For instance, the evolution of BRICS from an abstract assembly to a concrete consortium of Brazil, Russia, India, China, and South Africa illustrates this effect. As a grouping of ambitious rising powers, BRICS has tried to influence global governance debates in its favor, even if India and China are not on the same frequency over a range of matters. More importantly, BRICS has emerged as a cohesive unit to promote the New Development Bank (NDB) as an institution the Indo-Pacific region needs. If Quad states can draw inferences from the BRICS’ model while promoting a rules-based, fair, and equitable banking culture within the Indo-Pacific, it can expedite and form overtures to a maritime nexus and connectivity-focused infrastructure development, eventually boosting and complementing supply chain networks.

The second critical variable for institutionalizing the Quad entails drawing lessons from the post-Cold War era, especially regarding creation of institutions. If China’s belligerence is the biggest motivator for the Quad to strengthen its guard in the Indo-Pacific, then China’s institution-building capabilities should merit equal deliberations and discussions among Quad countries. The gradual evolution and formalization of the Shanghai Cooperation Organization (SCO), from the informal, low-profile Shanghai Five to a well-established multilateral organization, is a successful example of Chinese enterprise in this area. The “Shanghai Five” was meant to address boundary disputes and cross-border terrorism between China and the Central Asian countries. Over time, Beijing systematically expanded the grouping’s canvas to include economic, political, and security objectives, thus building a cohesive multilateral institution in Eurasia. Today, such comprehensiveness has become the hallmark of China’s deepened and broadened security approach, aptly reflected in the SCO charter. Beijing defines security beyond expedient military terms, touching upon critical economic and political domains. To compete with China, let alone build a cohesive military unit to this effect, the Quad members must first find synergy within their own strategic objectives across the spectrum—to expedite a network of intellectual engagement commensurate with their objectives in the region.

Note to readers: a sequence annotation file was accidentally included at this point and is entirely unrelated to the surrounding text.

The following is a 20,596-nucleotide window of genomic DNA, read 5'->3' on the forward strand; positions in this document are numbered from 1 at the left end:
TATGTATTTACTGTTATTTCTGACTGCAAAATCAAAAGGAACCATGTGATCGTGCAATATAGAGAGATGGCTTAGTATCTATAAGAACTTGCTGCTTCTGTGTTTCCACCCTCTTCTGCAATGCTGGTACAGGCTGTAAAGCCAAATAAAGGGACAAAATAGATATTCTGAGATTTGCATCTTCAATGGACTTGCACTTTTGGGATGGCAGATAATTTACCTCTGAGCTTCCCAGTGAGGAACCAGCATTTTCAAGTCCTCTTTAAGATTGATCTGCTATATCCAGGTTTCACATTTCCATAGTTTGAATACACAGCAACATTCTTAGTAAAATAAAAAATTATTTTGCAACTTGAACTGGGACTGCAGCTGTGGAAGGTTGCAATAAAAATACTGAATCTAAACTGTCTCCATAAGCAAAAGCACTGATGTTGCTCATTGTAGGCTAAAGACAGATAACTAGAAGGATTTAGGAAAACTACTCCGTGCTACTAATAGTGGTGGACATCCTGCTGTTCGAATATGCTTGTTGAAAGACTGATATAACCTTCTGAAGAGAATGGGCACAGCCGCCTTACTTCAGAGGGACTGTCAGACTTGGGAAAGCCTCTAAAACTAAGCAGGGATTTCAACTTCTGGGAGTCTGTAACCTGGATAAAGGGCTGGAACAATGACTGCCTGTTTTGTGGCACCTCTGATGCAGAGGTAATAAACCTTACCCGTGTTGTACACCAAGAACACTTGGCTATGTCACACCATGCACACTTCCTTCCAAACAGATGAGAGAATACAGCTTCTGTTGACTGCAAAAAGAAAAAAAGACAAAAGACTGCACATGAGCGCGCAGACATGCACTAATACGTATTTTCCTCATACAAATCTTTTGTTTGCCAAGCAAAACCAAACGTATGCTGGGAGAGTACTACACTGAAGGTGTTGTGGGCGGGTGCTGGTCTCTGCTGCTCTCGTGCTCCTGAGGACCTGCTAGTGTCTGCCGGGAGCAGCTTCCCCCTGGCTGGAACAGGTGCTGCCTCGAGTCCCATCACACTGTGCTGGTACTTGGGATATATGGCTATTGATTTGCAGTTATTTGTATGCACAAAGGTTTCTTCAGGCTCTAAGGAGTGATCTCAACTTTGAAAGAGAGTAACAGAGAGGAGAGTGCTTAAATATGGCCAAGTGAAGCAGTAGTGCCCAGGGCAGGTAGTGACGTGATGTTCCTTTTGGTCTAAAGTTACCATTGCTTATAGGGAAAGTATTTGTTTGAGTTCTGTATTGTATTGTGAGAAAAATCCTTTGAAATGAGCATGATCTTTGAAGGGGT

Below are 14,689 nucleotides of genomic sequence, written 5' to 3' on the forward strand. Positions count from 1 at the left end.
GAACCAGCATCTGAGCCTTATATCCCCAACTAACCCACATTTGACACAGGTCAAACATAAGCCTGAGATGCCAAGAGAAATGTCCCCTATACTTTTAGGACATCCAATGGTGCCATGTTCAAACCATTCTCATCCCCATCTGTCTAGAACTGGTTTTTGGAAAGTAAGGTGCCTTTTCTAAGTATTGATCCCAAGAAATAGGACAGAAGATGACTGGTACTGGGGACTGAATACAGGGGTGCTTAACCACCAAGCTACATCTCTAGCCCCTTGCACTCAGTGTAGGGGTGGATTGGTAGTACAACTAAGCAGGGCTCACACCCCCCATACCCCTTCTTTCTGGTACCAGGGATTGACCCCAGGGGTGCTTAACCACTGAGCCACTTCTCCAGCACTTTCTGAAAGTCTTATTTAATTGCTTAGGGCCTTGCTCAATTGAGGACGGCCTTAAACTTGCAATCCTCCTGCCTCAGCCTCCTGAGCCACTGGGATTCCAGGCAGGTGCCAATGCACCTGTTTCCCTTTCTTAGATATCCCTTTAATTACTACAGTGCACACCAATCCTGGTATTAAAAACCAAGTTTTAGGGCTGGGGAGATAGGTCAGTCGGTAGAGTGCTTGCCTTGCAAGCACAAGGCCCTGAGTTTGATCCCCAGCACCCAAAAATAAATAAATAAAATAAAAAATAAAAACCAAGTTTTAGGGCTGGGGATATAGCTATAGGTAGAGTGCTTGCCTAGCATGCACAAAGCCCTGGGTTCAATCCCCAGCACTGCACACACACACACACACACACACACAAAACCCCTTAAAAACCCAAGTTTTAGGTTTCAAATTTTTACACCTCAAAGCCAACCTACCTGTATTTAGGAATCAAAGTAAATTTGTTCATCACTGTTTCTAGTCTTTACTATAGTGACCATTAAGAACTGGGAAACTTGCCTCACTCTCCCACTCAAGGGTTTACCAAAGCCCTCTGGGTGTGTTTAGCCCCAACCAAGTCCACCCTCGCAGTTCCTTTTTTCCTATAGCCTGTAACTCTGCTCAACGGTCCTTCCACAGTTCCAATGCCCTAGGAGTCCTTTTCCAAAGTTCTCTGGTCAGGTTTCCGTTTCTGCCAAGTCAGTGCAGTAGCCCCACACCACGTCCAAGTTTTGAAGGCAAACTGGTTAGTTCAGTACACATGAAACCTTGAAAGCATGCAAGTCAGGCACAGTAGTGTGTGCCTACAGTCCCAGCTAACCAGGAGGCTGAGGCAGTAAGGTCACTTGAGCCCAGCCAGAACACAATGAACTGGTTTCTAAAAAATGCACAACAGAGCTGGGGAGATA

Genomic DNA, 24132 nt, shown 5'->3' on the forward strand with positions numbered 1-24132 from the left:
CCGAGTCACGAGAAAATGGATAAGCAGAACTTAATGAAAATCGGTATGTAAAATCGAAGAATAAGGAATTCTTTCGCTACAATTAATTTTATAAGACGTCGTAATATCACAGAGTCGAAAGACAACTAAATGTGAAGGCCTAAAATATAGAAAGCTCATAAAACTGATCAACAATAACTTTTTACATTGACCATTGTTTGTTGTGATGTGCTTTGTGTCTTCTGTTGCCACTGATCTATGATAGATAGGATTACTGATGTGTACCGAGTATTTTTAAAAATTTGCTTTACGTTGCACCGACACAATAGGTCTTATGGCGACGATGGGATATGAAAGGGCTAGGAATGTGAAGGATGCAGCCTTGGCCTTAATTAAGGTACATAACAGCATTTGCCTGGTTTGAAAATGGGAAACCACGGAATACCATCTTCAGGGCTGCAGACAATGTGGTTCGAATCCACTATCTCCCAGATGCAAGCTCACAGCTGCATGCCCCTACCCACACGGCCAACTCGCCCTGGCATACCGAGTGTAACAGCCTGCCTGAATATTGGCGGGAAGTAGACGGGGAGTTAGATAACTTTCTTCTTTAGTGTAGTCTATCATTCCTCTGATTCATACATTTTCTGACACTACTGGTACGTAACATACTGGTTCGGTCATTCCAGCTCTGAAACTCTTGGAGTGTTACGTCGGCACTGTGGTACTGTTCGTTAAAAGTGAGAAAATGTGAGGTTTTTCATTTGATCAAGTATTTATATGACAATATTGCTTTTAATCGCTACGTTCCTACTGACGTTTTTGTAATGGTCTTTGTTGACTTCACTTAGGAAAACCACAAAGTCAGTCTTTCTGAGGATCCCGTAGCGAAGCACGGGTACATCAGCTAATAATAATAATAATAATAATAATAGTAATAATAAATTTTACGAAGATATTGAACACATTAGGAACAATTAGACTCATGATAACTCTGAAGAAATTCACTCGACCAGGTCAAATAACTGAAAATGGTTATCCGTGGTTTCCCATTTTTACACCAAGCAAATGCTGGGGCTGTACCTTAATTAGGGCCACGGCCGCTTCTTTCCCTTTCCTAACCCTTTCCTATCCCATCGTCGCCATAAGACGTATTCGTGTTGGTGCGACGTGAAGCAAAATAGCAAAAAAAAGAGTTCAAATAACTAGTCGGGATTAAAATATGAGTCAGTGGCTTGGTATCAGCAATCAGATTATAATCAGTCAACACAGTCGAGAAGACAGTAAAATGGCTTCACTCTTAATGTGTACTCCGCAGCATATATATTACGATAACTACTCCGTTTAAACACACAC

Given the onset of a new administration in the White House, and the political uncertainty in Japan owing to its upcoming October 2021 election, the time has come to invest greater thought vis-à-vis the Quad process and guide its intellectual future. Rather than a mechanism aimed only at contesting China, the Quad must emerge as a soft and succinct regional cohesive grouping that promotes a culture of democratic ideals and links intellectual persuasion with the Indo-Pacific architecture to further its acceptance and institutionalization.

Jagannath Panda is a Research Fellow at the Manohar Parrikar Institute for Defence Studies and Analyses, New Delhi. He is also the Series Editor for “Routledge Studies on Think Asia.” 

Ippeita Nishida is a Senior Research Fellow of the International Peace and Security Department at the Sasakawa Peace Foundation (SPF), Tokyo.

PacNet commentaries and responses represent the views of the respective authors. Alternative viewpoints are always welcomed and encouraged. Click here to request a PacNet subscription.

PacNet #39 – Covid-19 Recovery: Re-energizing Hawaii with Regional Insights

As part of our long-standing Honolulu International Forum, the Pacific Forum launched a special virtual series, “Covid-19 Recovery: Re-energizing Hawaii with Regional Insights,” to provide Hawaii’s policy leaders with insights from the region to inform both its public health and economic responses to Covid-19.

Below is a summary of Covid-19 Recovery highlights with a link to key insights from each talk, which we hope will be valuable to our readers well beyond Hawaii.

  1. Taiwan (April 24, 2020)

Taiwan has been able to avoid wide-spread public shutdowns, containing the spread to relatively low numbers. Much of Taiwan’s success has been due to lessons learned during the SARS and MERS outbreaks, which impressed upon the Taiwanese public the importance of following guidelines from relevant authorities. The talk by Michael Y.K. Tseng, Director General of the Taipei Economic and Cultural Office in Honolulu, Hawaii, focused on three main themes: technology and big data, community measures, and organizational structure.

Technology and Big Data: Taiwan officials integrated the national health insurance database with the immigration database to track the 14-day travel histories and symptoms of citizens returning from high-risk countries. Taiwan’s “digital fence” monitoring system allowed it to monitor quarantined individuals in real time.

Community measures: Taiwan has not enacted widespread public shutdowns, adopting effective community measures instead. These included wearing masks in confined areas, granting healthcare access to foreign workers, and adopting social distancing measures in schools.

Organizational structure: Taiwan CDC allocated the key tasks of identification and treatment of new cases to two separate groups. This approach sought to eliminate a potential conflict of interest, giving the “hunting” group a free hand to identify infected individuals without having the responsibility to also treat them.

  1. South Korea (May 6, 2020)